Here are real tests for whether or not goddamned Medicare and the goddamned doctors are doing lots of unnecessary tests. (1) Does goddamned Medicare test more frequently for a given condition private insurance? (2) Are goddamned Medicare’s expenses growing faster than insurance claims in the private industry? Remember to adjust for the age adn health of the patients in noth cases. (That should be easier for (2), but it isn’t trivial.)

    If the answers to both of those questions aren’t “YES”, then the problem is greater than you think. And you will find that medical COSTS have been growing at a faster than inflation clip for privae insurance for a long time now. The problems are deeper than simply the goddamned doctors exploiting goddamned Medicare.

    (And yes, I am angry and bitter on this topic. I am tired of getting fucked by Big Whatever every single time. And I am especially angry with the entire goddamned medical industry. They are about as slimy as politicians and lobbyests. Fucking bloodsuckers.)

  14. Icepick said,

    The news is moving very fast today. Not only is the advance Q2 GDP number a terrible 1.3%. Q1 has been revised downard to 0.4%. On top of THAT, there have been major revisions to previous quarters going back a few years. The BEA is now stating that the recession was substantially worse than previously stated.

    On top of THAT, the FED has told primary dealers (bond buyers) to meet with them and Treasury Department officials today at noon for an emergency meeting. This is NOT the regullarly scheduled meeting. Apparently they will discuss the Treasury’s emergency plan for how to pay off bond holders after Tuesday. This is reminiscent of the emergency meetings in September of 2008.

    In addition, other numbers continue to come in weak as well. The Chicago PMI came in worse than expected, and the numbers under the headline number are even worse than the headline would suggest. (Employment headed down, inflation headed up.) Naturally the brand new consumer confidence numbers are out and they are also terrible.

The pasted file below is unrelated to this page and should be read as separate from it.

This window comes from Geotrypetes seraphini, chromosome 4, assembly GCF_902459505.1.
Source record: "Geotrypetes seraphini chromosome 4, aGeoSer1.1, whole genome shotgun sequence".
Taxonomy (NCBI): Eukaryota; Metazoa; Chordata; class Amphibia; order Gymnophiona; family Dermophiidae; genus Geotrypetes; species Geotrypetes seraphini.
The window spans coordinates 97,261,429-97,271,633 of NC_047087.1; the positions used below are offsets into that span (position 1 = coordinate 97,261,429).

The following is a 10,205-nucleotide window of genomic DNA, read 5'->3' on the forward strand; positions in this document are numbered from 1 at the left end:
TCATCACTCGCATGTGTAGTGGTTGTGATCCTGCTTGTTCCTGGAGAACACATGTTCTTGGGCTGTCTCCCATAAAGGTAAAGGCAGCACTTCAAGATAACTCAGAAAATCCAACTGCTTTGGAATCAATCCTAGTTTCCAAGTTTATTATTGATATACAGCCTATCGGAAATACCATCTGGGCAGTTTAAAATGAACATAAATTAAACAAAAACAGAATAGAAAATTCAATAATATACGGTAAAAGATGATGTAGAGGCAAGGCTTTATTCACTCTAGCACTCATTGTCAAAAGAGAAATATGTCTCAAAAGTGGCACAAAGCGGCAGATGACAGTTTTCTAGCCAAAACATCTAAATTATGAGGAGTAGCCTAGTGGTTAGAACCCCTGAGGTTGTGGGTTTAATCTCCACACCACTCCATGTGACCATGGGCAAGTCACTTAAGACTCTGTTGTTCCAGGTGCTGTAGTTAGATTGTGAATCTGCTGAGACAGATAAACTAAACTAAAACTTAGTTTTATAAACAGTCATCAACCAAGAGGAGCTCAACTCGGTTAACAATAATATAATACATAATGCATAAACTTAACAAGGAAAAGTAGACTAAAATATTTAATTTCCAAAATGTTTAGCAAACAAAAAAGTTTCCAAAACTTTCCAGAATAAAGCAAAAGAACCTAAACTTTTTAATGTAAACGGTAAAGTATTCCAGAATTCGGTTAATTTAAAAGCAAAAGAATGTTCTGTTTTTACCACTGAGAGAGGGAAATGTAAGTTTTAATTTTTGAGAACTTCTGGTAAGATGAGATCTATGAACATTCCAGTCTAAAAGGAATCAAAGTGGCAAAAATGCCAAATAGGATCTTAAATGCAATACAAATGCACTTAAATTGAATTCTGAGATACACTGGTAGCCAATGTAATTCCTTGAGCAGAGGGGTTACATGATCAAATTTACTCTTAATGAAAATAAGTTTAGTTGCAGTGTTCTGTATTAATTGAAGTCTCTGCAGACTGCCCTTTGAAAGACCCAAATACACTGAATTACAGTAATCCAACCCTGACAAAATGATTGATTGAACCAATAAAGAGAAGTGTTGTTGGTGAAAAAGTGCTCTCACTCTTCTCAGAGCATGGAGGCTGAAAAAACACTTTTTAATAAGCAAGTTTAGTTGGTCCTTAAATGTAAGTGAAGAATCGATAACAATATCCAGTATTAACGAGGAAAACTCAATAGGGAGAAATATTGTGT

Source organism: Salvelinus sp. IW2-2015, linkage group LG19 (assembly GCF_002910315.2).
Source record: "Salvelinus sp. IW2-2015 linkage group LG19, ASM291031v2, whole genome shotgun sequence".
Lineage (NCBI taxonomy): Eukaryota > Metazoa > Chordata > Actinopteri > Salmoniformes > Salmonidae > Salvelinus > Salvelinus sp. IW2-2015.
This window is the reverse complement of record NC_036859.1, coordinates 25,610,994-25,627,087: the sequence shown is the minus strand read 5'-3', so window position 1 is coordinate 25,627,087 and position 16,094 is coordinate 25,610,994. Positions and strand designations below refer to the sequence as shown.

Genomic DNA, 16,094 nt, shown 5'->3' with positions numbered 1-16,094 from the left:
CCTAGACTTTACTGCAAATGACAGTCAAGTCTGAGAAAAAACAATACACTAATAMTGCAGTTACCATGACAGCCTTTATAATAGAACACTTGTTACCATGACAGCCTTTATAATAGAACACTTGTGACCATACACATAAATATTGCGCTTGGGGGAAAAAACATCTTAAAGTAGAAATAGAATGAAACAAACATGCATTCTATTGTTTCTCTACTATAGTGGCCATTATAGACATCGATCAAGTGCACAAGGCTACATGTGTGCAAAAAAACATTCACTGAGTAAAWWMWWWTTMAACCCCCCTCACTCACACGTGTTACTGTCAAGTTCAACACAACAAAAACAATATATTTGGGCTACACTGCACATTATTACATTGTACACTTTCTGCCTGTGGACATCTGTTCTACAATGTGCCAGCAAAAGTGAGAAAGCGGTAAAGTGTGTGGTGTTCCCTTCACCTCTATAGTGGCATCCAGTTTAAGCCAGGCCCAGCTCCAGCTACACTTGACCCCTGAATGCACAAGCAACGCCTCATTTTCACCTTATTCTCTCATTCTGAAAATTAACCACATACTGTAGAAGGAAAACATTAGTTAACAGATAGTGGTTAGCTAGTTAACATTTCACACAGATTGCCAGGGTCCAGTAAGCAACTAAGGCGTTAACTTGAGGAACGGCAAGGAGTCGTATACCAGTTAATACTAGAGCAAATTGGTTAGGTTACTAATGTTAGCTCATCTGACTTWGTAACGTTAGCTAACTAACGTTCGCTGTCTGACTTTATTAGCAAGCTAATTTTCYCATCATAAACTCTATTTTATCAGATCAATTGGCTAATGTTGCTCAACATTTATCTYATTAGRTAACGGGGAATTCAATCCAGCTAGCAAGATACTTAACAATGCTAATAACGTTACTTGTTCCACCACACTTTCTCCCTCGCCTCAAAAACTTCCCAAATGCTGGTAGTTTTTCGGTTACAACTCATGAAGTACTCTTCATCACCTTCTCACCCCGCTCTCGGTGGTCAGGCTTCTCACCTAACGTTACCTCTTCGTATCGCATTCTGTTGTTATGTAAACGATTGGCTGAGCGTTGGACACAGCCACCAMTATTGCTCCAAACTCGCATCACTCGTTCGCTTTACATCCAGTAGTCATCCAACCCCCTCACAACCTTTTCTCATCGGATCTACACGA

Note that most of the bad news above doesn’t actually have anything to do with the debt ceiling debate. That’s just going to be the gasoline thrown on top of the inferno.

    So, are we having fun yet?

  15. amba12 said,

    Ice: “Big Whatever.” There ya go. The Big Whatevers are all in league with each other, as far as I can tell, and generally speaking those who run them view the rest of us approximately as cattle, faceless units of profit production whose outcomes are measured in their numbers, not in our well-being. Those who slip through the cracks, like your mother, are counted approximately as downer cattle: oh well. There are people working here and there in the system who still care, or would like to, but they have to impede the flow of production to do so, and it costs them extra energy (of which they have little to spare) to do so.

    I don’t know the answer; I’m not even sure I know the question. Maybe bigness and anonymity and the prioritizing of the System over its components are inevitable side effects of numbers, of living in a technology-enabled mass society.

  16. Icepick said,

    Maybe bigness and anonymity and the prioritizing of the System over its components are inevitable side effects of numbers, of living in a technology-enabled mass society.

    I thought we had been moving away from the Pharaohanic model of society. :)

    In all seriousness, I’m not sure I know the answer either. But stuff like this worries me too. Sample:

    Unlike those in the lower half of the top 1%, those in the top half and, particularly, top 0.1%, can often borrow for almost nothing, keep profits and production overseas, hold personal assets in tax havens, ride out down markets and economies, and influence legislation in the U.S. They have access to the very best in accounting firms, tax and other attorneys, numerous consultants, private wealth managers, a network of other wealthy and powerful friends, lucrative business opportunities, and many other benefits. Most of those in the bottom half of the top 1% lack power and global flexibility and are essentially well-compensated workhorses for the top 0.5%, just like the bottom 99%. In my view, the American dream of striking it rich is merely a well-marketed fantasy that keeps the bottom 99.5% hoping for better and prevents social and political instability. The odds of getting into that top 0.5% are very slim and the door is kept firmly shut by those within it.

    This just can’t be sustainable.

    Back to real life now.

  17. wj said,

    One other way to look at the whole discussion:
    In 1960, the Defense Department accounted for just over 50% of US government spending. Today, with two (and a half) wars going, it accounts for more like 20%. Over 50% is Social Security and Medicare — and that’s before most of us Baby Boomers retire.